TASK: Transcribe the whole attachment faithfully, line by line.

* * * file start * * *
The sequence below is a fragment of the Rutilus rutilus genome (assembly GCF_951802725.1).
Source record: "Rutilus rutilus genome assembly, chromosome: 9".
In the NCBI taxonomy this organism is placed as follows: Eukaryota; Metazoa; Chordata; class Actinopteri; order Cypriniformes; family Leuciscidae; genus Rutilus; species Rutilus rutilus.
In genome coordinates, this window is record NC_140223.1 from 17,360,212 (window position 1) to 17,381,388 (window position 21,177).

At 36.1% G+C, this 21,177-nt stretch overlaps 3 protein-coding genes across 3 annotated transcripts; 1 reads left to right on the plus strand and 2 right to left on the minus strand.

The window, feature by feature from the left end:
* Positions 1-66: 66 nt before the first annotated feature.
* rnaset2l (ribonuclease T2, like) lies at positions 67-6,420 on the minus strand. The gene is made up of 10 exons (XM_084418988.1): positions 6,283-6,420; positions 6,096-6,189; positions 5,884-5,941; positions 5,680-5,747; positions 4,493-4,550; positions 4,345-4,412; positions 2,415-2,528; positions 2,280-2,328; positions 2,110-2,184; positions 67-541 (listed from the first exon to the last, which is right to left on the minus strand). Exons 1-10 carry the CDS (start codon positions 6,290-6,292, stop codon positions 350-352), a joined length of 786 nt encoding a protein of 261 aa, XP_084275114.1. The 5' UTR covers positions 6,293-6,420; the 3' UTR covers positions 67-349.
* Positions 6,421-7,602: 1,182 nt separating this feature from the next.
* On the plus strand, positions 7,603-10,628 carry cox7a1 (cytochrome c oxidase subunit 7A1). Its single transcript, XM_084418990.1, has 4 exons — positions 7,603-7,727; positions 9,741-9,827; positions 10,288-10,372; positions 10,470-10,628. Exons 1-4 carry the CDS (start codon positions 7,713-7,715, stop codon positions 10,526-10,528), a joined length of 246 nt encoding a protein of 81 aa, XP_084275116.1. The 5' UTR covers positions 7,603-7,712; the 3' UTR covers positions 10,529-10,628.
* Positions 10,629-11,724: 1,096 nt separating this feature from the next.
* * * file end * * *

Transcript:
The sequence below is a fragment of the Rutilus rutilus genome (assembly GCF_951802725.1).
Source record: "Rutilus rutilus genome assembly, chromosome: 9".
In the NCBI taxonomy this organism is placed as follows: Eukaryota; Metazoa; Chordata; class Actinopteri; order Cypriniformes; family Leuciscidae; genus Rutilus; species Rutilus rutilus.
In genome coordinates, this window is record NC_140223.1 from 17,360,212 (window position 1) to 17,381,388 (window position 21,177).

At 36.1% G+C, this 21,177-nt stretch overlaps 3 protein-coding genes across 3 annotated transcripts; 1 reads left to right on the plus strand and 2 right to left on the minus strand.

The window, feature by feature from the left end:
* Positions 1-66: 66 nt before the first annotated feature.
* rnaset2l (ribonuclease T2, like) lies at positions 67-6,420 on the minus strand. The gene is made up of 10 exons (XM_084418988.1): positions 6,283-6,420; positions 6,096-6,189; positions 5,884-5,941; positions 5,680-5,747; positions 4,493-4,550; positions 4,345-4,412; positions 2,415-2,528; positions 2,280-2,328; positions 2,110-2,184; positions 67-541 (listed from the first exon to the last, which is right to left on the minus strand). Exons 1-10 carry the CDS (start codon positions 6,290-6,292, stop codon positions 350-352), a joined length of 786 nt encoding a protein of 261 aa, XP_084275114.1. The 5' UTR covers positions 6,293-6,420; the 3' UTR covers positions 67-349.
* Positions 6,421-7,602: 1,182 nt separating this feature from the next.
* On the plus strand, positions 7,603-10,628 carry cox7a1 (cytochrome c oxidase subunit 7A1). Its single transcript, XM_084418990.1, has 4 exons — positions 7,603-7,727; positions 9,741-9,827; positions 10,288-10,372; positions 10,470-10,628. Exons 1-4 carry the CDS (start codon positions 7,713-7,715, stop codon positions 10,526-10,528), a joined length of 246 nt encoding a protein of 81 aa, XP_084275116.1. The 5' UTR covers positions 7,603-7,712; the 3' UTR covers positions 10,529-10,628.
* Positions 10,629-11,724: 1,096 nt separating this feature from the next.